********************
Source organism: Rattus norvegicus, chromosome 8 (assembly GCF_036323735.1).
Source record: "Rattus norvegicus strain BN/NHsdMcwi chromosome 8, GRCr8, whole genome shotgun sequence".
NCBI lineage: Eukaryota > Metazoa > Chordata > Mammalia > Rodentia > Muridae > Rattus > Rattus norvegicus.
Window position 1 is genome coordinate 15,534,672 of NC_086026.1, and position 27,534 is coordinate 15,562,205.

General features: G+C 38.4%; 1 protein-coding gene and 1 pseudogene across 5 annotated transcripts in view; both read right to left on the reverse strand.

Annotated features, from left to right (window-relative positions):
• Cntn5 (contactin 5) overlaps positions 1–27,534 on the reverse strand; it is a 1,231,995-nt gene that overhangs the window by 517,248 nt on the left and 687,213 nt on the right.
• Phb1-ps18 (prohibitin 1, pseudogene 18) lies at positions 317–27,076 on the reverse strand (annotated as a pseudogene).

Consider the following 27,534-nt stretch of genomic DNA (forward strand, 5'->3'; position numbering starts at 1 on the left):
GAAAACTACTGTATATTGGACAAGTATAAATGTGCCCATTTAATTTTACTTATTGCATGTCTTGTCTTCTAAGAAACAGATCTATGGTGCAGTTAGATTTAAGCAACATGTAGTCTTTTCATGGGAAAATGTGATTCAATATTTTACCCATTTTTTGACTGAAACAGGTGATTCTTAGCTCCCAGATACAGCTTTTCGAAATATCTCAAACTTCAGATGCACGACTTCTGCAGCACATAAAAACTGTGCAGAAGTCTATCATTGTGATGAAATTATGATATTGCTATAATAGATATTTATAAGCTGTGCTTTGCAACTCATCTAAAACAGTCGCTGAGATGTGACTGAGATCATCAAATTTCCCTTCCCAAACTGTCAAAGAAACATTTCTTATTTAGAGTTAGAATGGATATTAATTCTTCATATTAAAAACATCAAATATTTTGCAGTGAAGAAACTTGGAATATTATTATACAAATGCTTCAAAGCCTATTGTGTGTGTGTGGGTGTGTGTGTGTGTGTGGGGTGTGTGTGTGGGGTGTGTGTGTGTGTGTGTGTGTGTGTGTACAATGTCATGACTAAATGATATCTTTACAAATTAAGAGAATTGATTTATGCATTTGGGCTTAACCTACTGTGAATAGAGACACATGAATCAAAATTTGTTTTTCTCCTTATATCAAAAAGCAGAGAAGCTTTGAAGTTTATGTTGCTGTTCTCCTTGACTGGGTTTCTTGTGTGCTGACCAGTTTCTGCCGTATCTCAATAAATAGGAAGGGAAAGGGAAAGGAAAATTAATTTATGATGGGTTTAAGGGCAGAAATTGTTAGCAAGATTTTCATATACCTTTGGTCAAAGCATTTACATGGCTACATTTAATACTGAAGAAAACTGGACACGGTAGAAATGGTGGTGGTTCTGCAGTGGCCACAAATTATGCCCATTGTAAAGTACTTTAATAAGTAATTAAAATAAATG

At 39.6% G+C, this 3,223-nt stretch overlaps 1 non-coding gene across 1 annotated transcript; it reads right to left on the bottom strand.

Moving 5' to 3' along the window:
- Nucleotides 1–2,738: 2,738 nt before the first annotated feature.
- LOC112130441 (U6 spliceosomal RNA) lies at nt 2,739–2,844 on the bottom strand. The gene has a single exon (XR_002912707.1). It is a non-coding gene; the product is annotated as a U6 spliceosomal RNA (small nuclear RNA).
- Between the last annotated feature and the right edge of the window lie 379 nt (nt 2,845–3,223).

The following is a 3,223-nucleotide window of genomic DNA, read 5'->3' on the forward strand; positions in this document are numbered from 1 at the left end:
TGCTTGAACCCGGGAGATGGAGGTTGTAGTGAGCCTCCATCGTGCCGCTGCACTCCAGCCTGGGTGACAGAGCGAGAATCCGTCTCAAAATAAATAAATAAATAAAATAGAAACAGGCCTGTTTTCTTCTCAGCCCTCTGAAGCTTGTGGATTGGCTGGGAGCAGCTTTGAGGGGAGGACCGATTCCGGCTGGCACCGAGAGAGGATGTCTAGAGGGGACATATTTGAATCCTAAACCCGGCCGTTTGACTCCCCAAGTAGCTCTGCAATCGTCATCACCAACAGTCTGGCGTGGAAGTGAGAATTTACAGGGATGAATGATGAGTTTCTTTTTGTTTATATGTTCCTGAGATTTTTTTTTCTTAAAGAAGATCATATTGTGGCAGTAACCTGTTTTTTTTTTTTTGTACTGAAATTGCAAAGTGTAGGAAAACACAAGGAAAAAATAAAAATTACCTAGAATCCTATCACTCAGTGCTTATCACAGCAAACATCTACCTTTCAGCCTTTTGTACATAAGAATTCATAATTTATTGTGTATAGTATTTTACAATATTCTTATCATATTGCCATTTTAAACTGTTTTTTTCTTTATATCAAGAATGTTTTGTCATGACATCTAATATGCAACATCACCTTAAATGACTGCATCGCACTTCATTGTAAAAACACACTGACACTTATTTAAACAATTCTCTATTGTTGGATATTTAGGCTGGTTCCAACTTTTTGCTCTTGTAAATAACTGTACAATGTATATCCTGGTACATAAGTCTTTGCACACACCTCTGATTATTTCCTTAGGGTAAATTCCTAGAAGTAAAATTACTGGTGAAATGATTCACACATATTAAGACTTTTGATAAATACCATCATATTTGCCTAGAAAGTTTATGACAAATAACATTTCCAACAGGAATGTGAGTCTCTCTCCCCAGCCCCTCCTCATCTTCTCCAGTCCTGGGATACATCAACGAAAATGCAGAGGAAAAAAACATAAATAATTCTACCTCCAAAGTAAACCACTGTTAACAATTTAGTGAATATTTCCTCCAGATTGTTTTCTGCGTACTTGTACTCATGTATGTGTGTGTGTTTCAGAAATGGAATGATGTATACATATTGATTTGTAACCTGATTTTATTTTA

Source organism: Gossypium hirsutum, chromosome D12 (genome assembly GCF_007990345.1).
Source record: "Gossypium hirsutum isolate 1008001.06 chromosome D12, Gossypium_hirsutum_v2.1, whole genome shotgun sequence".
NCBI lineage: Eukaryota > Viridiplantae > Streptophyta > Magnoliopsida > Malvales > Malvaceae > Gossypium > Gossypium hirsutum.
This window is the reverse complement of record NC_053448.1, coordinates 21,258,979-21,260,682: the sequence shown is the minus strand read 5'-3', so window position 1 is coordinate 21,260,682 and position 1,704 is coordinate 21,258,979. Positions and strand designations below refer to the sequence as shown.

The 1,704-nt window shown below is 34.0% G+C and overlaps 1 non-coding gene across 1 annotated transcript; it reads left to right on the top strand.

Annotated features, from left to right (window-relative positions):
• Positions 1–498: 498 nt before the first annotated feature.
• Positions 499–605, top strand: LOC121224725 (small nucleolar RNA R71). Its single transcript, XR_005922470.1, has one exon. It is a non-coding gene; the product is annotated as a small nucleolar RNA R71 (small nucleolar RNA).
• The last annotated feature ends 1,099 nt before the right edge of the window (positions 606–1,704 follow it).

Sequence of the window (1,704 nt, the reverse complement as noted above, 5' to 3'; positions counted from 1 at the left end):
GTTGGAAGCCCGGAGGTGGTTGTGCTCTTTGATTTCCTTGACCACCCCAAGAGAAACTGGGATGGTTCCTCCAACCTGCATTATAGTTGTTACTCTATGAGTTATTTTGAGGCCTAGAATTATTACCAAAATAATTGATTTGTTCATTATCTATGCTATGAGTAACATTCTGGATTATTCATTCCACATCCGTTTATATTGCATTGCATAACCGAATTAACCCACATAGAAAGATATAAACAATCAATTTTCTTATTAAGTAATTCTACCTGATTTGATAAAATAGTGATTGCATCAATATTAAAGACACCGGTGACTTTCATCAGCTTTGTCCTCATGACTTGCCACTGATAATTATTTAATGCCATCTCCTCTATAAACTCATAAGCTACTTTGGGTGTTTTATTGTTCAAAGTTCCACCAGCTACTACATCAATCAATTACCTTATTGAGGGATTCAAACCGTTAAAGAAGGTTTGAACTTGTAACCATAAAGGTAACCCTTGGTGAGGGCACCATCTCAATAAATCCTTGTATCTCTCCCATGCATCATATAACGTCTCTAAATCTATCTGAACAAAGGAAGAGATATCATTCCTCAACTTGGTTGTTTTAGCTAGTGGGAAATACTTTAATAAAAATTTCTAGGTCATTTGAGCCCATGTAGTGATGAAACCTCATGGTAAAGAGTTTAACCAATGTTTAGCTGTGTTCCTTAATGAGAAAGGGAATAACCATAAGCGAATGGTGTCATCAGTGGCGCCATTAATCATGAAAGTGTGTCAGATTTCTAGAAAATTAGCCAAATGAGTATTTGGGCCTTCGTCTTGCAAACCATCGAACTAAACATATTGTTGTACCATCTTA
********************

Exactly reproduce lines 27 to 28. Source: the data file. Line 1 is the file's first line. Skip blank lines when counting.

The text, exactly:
Sequence of the window (1,704 nt, the reverse complement as noted above, 5' to 3'; positions counted from 1 at the left end):
GTTGGAAGCCCGGAGGTGGTTGTGCTCTTTGATTTCCTTGACCACCCCAAGAGAAACTGGGATGGTTCCTCCAACCTGCATTATAGTTGTTACTCTATGAGTTATTTTGAGGCCTAGAATTATTACCAAAATAATTGATTTGTTCATTATCTATGCTATGAGTAACATTCTGGATTATTCATTCCACATCCGTTTATATTGCATTGCATAACCGAATTAACCCACATAGAAAGATATAAACAATCAATTTTCTTATTAAGTAATTCTACCTGATTTGATAAAATAGTGATTGCATCAATATTAAAGACACCGGTGACTTTCATCAGCTTTGTCCTCATGACTTGCCACTGATAATTATTTAATGCCATCTCCTCTATAAACTCATAAGCTACTTTGGGTGTTTTATTGTTCAAAGTTCCACCAGCTACTACATCAATCAATTACCTTATTGAGGGATTCAAACCGTTAAAGAAGGTTTGAACTTGTAACCATAAAGGTAACCCTTGGTGAGGGCACCATCTCAATAAATCCTTGTATCTCTCCCATGCATCATATAACGTCTCTAAATCTATCTGAACAAAGGAAGAGATATCATTCCTCAACTTGGTTGTTTTAGCTAGTGGGAAATACTTTAATAAAAATTTCTAGGTCATTTGAGCCCATGTAGTGATGAAACCTCATGGTAAAGAGTTTAACCAATGTTTAGCTGTGTTCCTTAATGAGAAAGGGAATAACCATAAGCGAATGGTGTCATCAGTGGCGCCATTAATCATGAAAGTGTGTCAGATTTCTAGAAAATTAGCCAAATGAGTATTTGGGCCTTCGTCTTGCAAACCATCGAACTAAACATATTGTTGTACCATCTTA